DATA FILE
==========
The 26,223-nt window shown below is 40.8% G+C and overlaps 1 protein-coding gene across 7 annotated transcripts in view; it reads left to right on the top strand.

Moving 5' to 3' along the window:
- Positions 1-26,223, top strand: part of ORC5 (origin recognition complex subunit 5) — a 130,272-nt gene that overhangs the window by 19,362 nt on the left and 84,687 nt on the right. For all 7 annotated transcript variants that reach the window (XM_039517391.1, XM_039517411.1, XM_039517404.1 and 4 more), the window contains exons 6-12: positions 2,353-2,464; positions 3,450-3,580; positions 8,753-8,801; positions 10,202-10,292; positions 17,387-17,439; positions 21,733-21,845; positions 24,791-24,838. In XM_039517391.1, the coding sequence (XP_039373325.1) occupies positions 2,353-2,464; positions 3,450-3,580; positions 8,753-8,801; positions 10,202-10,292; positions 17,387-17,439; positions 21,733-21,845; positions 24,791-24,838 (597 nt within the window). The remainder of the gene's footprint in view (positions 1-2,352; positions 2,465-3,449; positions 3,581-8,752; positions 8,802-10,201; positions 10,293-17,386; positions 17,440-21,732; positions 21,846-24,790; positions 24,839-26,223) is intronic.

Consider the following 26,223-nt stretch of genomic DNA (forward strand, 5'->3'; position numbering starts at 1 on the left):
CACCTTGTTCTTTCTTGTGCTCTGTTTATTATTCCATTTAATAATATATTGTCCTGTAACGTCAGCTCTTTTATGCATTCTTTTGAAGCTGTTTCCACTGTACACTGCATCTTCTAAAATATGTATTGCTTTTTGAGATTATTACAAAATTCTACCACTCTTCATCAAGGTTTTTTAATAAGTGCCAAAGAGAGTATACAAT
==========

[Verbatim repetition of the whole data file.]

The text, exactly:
The 26,223-nt window shown below is 40.8% G+C and overlaps 1 protein-coding gene across 7 annotated transcripts in view; it reads left to right on the top strand.

Moving 5' to 3' along the window:
- Positions 1-26,223, top strand: part of ORC5 (origin recognition complex subunit 5) — a 130,272-nt gene that overhangs the window by 19,362 nt on the left and 84,687 nt on the right. For all 7 annotated transcript variants that reach the window (XM_039517391.1, XM_039517411.1, XM_039517404.1 and 4 more), the window contains exons 6-12: positions 2,353-2,464; positions 3,450-3,580; positions 8,753-8,801; positions 10,202-10,292; positions 17,387-17,439; positions 21,733-21,845; positions 24,791-24,838. In XM_039517391.1, the coding sequence (XP_039373325.1) occupies positions 2,353-2,464; positions 3,450-3,580; positions 8,753-8,801; positions 10,202-10,292; positions 17,387-17,439; positions 21,733-21,845; positions 24,791-24,838 (597 nt within the window). The remainder of the gene's footprint in view (positions 1-2,352; positions 2,465-3,449; positions 3,581-8,752; positions 8,802-10,201; positions 10,293-17,386; positions 17,440-21,732; positions 21,846-24,790; positions 24,839-26,223) is intronic.

Consider the following 26,223-nt stretch of genomic DNA (forward strand, 5'->3'; position numbering starts at 1 on the left):
CACCTTGTTCTTTCTTGTGCTCTGTTTATTATTCCATTTAATAATATATTGTCCTGTAACGTCAGCTCTTTTATGCATTCTTTTGAAGCTGTTTCCACTGTACACTGCATCTTCTAAAATATGTATTGCTTTTTGAGATTATTACAAAATTCTACCACTCTTCATCAAGGTTTTTTAATAAGTGCCAAAGAGAGTATACAAT